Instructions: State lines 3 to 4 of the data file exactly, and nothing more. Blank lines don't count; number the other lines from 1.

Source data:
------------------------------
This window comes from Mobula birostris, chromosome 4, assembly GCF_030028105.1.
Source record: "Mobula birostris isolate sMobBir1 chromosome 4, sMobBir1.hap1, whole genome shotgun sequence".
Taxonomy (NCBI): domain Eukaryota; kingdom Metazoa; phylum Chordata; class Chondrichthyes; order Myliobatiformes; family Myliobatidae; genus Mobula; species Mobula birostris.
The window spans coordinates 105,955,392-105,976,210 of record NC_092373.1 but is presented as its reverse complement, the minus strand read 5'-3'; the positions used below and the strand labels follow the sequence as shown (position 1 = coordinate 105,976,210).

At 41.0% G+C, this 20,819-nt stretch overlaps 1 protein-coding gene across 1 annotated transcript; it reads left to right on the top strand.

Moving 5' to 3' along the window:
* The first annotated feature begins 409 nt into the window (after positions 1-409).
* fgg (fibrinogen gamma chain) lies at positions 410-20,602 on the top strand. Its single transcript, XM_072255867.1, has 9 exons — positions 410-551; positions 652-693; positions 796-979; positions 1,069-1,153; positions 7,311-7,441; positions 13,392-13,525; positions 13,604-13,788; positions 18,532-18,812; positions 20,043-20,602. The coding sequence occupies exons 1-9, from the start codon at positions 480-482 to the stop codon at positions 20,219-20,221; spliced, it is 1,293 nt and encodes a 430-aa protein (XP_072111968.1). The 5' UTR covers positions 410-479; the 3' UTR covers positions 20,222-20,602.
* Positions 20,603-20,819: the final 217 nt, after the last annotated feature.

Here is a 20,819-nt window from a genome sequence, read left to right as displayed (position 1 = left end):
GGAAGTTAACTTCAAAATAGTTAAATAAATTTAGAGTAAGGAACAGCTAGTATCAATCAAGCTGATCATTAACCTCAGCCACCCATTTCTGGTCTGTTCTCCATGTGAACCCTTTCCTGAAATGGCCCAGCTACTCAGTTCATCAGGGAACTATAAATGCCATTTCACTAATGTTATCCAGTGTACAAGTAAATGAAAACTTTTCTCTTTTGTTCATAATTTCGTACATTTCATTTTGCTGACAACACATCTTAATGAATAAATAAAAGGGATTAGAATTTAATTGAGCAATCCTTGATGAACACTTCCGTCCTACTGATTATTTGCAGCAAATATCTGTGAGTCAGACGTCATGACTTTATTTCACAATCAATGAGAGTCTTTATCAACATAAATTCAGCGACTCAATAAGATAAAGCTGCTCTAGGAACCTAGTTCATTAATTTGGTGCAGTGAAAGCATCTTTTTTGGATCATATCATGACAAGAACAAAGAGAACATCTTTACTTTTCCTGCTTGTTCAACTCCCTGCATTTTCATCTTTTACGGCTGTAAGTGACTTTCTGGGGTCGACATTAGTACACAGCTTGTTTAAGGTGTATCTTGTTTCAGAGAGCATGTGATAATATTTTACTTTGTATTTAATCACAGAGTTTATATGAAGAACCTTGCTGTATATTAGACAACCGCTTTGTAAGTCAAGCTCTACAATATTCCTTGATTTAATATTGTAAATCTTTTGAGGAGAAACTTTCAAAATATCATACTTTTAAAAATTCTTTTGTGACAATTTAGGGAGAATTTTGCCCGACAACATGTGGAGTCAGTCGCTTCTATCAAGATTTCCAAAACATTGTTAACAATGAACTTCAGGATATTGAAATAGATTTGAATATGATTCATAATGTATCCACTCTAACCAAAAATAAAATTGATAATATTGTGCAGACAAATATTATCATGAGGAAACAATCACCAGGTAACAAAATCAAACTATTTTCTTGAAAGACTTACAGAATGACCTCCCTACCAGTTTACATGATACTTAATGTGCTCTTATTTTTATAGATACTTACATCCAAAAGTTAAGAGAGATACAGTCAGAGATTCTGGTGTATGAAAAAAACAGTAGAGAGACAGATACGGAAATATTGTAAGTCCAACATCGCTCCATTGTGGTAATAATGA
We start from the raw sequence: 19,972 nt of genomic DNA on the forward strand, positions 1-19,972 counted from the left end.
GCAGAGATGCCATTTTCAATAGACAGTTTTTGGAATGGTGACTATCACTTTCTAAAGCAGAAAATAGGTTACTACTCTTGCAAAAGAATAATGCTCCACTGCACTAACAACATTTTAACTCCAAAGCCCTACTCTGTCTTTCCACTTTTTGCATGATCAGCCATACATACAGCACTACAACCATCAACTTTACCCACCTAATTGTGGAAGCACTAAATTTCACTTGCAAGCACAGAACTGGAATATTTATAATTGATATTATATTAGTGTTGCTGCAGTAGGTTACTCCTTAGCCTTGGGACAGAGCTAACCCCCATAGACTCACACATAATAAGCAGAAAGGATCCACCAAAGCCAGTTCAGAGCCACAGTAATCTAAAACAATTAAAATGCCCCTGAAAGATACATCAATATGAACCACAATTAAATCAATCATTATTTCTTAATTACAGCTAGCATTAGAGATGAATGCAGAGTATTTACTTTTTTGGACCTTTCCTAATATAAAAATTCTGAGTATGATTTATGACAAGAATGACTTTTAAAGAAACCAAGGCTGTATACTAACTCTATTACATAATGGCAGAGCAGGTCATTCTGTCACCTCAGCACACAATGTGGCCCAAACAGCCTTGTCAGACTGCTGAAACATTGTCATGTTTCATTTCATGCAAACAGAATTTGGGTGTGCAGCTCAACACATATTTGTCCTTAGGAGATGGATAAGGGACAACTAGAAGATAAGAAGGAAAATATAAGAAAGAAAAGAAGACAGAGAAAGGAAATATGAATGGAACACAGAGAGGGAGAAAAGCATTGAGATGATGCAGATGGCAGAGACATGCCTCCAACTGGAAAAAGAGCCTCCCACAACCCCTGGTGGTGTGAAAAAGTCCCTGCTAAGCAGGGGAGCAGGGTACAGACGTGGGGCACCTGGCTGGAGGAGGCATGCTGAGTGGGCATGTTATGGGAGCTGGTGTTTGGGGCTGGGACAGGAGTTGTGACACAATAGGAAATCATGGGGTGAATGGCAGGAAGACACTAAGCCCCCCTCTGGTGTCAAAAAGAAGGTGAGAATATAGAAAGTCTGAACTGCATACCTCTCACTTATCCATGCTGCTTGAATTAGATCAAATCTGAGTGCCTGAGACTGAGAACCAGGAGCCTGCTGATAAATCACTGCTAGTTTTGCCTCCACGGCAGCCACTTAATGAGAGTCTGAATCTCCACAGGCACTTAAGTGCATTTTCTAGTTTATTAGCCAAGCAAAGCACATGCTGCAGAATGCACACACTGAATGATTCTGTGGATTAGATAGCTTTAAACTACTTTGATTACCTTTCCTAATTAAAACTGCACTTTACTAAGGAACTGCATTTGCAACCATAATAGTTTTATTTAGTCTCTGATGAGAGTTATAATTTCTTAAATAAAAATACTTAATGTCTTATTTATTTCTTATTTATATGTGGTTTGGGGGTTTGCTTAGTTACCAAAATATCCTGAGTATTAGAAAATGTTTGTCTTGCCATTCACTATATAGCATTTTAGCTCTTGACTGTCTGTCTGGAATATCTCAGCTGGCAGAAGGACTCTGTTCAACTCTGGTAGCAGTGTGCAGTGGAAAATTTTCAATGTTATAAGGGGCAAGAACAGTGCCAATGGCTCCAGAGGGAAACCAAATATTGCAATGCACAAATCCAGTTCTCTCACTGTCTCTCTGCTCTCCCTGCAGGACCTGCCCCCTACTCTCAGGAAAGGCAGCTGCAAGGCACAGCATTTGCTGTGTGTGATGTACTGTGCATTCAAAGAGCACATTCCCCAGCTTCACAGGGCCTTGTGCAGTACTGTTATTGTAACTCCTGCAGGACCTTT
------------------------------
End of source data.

Taxonomy (NCBI): domain Eukaryota; kingdom Metazoa; phylum Chordata; class Chondrichthyes; order Myliobatiformes; family Myliobatidae; genus Mobula; species Mobula birostris.
The window spans coordinates 105,955,392-105,976,210 of record NC_092373.1 but is presented as its reverse complement, the minus strand read 5'-3'; the positions used below and the strand labels follow the sequence as shown (position 1 = coordinate 105,976,210).